1985 Ford Fairlane Reviews

1985 Ford Fairlane ZL 4.1 EFI from Australia and New Zealand

Year of manufacture1985
First year of ownership1998
Most recent year of ownership2004
Engine and transmission 4.1 EFI Automatic
Performance marks 9 / 10
Reliability marks 8 / 10
Comfort marks 10 / 10
Dealer Service marks 6 / 10
Running Costs (higher is cheaper) 6 / 10
Overall marks (average of all marks)
7.8 / 10
Distance when acquired340000 kilometres
Most recent distance380000 kilometres
Previous carToyota Tarago

Summary:

Luxury at its best, very affordable, reliable car

Faults:

As usual the ford door handles let it down, always breaking in 6month intervals, the front ones lasting longer.

Roof lining sagged.

Air con only worked on 4 and not 1,2,3. easily fixed by auto electrician.

General Comments:

This would have to be one of the best cars I have ever owned. Very comfortable,luxurious and very large interior, comfortably seating 3 adults in back. The digital dash cluster is excellent and clear, showing your exact speed. the instruments around the dash cluster make it easy and accessible without taking your eyes off the road.

The interior is well spaced out and is modern for its age. The electric windows never gave me any trouble, as did the electrical system (bar the air con fan). The car is fast off the mark with the 4.1 litre and starts first go everytime, even on cold mornings. It did chew up a bit of juice when in traffic and if not kept tuned. The car aged very well and with 380 on the clock, it was still going well.

Would you buy another car from this manufacturer? Yes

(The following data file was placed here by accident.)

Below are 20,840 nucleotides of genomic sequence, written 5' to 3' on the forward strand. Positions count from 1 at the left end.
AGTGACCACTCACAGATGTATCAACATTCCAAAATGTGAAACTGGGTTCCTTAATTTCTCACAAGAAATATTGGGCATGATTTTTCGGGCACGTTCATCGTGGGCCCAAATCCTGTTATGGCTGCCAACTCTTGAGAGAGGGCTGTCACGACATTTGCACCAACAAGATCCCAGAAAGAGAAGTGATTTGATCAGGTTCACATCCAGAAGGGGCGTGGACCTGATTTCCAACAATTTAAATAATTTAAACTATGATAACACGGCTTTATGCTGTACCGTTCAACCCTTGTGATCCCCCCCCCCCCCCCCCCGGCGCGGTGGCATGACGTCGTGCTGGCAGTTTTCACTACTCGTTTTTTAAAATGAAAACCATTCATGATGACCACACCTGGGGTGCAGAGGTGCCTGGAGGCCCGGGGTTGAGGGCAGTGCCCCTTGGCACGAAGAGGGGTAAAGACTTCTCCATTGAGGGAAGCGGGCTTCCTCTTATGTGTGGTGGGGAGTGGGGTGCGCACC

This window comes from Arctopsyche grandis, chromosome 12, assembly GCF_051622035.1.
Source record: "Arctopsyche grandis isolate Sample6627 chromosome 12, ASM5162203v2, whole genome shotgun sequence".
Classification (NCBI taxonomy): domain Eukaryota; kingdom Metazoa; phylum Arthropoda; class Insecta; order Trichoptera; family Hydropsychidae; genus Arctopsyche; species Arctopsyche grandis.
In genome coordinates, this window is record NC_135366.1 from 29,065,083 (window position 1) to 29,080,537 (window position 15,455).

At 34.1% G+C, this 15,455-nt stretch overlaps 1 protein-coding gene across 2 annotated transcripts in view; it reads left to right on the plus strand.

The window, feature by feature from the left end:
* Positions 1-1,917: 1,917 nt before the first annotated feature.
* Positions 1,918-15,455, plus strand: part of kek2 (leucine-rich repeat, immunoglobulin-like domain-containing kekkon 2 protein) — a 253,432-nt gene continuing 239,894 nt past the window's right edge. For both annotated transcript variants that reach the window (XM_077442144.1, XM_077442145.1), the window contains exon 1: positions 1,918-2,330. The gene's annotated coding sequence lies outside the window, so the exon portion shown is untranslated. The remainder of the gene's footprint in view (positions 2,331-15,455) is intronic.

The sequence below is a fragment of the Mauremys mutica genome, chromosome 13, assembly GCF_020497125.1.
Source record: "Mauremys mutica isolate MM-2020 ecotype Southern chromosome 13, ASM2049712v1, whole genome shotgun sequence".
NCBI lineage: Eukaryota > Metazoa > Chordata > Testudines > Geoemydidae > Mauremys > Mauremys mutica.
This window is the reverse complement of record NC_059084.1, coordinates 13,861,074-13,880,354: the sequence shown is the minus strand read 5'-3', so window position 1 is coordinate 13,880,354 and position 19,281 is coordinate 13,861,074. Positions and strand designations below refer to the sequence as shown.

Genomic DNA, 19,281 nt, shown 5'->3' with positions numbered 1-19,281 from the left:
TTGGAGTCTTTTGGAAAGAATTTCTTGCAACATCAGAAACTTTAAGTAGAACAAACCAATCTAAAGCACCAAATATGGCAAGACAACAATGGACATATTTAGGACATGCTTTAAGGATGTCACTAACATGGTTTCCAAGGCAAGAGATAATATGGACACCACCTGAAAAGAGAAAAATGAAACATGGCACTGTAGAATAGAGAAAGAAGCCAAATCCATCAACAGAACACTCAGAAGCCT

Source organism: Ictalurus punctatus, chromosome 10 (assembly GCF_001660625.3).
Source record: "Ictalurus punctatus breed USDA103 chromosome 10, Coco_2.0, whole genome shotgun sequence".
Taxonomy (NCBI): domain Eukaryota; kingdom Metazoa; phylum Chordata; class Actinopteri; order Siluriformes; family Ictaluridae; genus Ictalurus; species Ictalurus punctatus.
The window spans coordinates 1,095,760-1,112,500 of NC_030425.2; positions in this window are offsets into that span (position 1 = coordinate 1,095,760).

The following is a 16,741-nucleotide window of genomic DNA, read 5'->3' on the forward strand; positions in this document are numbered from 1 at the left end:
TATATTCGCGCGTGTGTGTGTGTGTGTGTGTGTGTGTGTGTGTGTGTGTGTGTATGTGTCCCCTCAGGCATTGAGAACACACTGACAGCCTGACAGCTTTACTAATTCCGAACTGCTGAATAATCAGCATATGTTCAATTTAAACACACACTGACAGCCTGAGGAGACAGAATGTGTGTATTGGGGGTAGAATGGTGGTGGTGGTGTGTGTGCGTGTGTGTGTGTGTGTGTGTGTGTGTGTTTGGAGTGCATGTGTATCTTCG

Review Date: 30th April, 2004

11th Mar 2006, 21:23

To fix you fan in the bottom of the hearer box there is a little swich take it out and clean it I had the same prob.

28th May 2006, 15:24

I have just bought a ZL and plan on restoring her all original except a 351 Windsor and Borg warner 4 speed manual. Does anyone know where I can get the dash re-calibrated when I drop my 351 in?

1985 Ford Fairlane ZL 4.1 litre EFI from Australia and New Zealand

Year of manufacture1985
First year of ownership2003
Most recent year of ownership2003
Engine and transmission 4.1 litre EFI Automatic
Performance marks 9 / 10
Reliability marks 8 / 10
Comfort marks 10 / 10
Running Costs (higher is cheaper) 5 / 10
Overall marks (average of all marks)
8.0 / 10
Distance when acquired207000 kilometres
Most recent distance210560 kilometres
Previous carHolden Calais

Summary:

Luxury power and comfort for the price of shopping scooter

Faults:

Ongoing problems with air-con.

Head gasket blew at 180000km.

Door handles worn.

Central locking playing up.

General Comments:

Very powerful, quiet, smooth, solid, roomy, comfortable vehicle.

Auto is exceptionally responsive and particularly smooth in changes.

Cruise control functions better than most cars of its decade (VN Calais for example).

Road handling is better than equivalent Holden.

The 1985 ZL Fairlane is a special car - the Fairlane subject of this review, particularly so. It was bought by my father under the Ford Employee Car scheme. He purchased it in 1986 with 13,000km on it, just before he retired in 1987. It had been an executive car. List price in 1985 was $25,050. Most motoring reviewers suggest that the ZL Fairlane was the best Fairlane Ford ever produced. It certainly had refinements that made it the top selling prestige car in Australia for four years (1984 - 1988) until the introduction of the NA Fairlane.

My father was fastidious in the upkeep of his vehicles so that when he died in 1995, my mother continued to drive and service it as always. In July of 2003, my mother started having some minor problems. The exterior door handles were becoming hard to operate. The central locking was playing up and the air-conditioning had to be re-gassed on a regular basis and, horror of horrors, she had a flat battery at a friend's place. Needless to say it was her fault - she'd inadvertently left the ignition on.